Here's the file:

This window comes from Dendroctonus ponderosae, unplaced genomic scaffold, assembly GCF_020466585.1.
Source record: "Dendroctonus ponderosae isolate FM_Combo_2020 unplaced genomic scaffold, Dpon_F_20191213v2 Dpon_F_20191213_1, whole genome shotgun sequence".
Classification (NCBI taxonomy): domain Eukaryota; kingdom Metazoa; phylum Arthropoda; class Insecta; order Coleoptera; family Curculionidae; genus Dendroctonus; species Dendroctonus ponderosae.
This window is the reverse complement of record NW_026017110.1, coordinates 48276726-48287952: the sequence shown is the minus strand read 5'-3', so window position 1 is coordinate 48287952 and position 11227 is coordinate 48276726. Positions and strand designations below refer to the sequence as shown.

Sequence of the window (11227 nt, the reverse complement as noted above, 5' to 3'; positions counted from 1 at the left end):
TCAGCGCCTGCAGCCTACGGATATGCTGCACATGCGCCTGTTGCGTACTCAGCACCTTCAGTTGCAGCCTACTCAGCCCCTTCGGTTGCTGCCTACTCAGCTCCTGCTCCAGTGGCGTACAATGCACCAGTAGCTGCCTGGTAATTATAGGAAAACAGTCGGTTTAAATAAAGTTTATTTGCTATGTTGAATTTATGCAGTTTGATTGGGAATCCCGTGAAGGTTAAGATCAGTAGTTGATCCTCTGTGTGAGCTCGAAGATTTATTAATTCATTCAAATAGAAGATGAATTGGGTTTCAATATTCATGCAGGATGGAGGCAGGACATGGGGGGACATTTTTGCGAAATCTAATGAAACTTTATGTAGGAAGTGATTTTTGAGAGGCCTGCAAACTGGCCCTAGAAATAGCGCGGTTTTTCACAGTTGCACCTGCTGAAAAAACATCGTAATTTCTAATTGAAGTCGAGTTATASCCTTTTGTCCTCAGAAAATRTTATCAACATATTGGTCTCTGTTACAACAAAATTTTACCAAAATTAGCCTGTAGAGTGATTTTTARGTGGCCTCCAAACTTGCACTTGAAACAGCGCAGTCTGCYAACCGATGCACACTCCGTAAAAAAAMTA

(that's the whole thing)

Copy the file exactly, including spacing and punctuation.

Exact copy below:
This window comes from Dendroctonus ponderosae, unplaced genomic scaffold, assembly GCF_020466585.1.
Source record: "Dendroctonus ponderosae isolate FM_Combo_2020 unplaced genomic scaffold, Dpon_F_20191213v2 Dpon_F_20191213_1, whole genome shotgun sequence".
Classification (NCBI taxonomy): domain Eukaryota; kingdom Metazoa; phylum Arthropoda; class Insecta; order Coleoptera; family Curculionidae; genus Dendroctonus; species Dendroctonus ponderosae.
This window is the reverse complement of record NW_026017110.1, coordinates 48276726-48287952: the sequence shown is the minus strand read 5'-3', so window position 1 is coordinate 48287952 and position 11227 is coordinate 48276726. Positions and strand designations below refer to the sequence as shown.

Sequence of the window (11227 nt, the reverse complement as noted above, 5' to 3'; positions counted from 1 at the left end):
TCAGCGCCTGCAGCCTACGGATATGCTGCACATGCGCCTGTTGCGTACTCAGCACCTTCAGTTGCAGCCTACTCAGCCCCTTCGGTTGCTGCCTACTCAGCTCCTGCTCCAGTGGCGTACAATGCACCAGTAGCTGCCTGGTAATTATAGGAAAACAGTCGGTTTAAATAAAGTTTATTTGCTATGTTGAATTTATGCAGTTTGATTGGGAATCCCGTGAAGGTTAAGATCAGTAGTTGATCCTCTGTGTGAGCTCGAAGATTTATTAATTCATTCAAATAGAAGATGAATTGGGTTTCAATATTCATGCAGGATGGAGGCAGGACATGGGGGGACATTTTTGCGAAATCTAATGAAACTTTATGTAGGAAGTGATTTTTGAGAGGCCTGCAAACTGGCCCTAGAAATAGCGCGGTTTTTCACAGTTGCACCTGCTGAAAAAACATCGTAATTTCTAATTGAAGTCGAGTTATASCCTTTTGTCCTCAGAAAATRTTATCAACATATTGGTCTCTGTTACAACAAAATTTTACCAAAATTAGCCTGTAGAGTGATTTTTARGTGGCCTCCAAACTTGCACTTGAAACAGCGCAGTCTGCYAACCGATGCACACTCCGTAAAAAAAMTA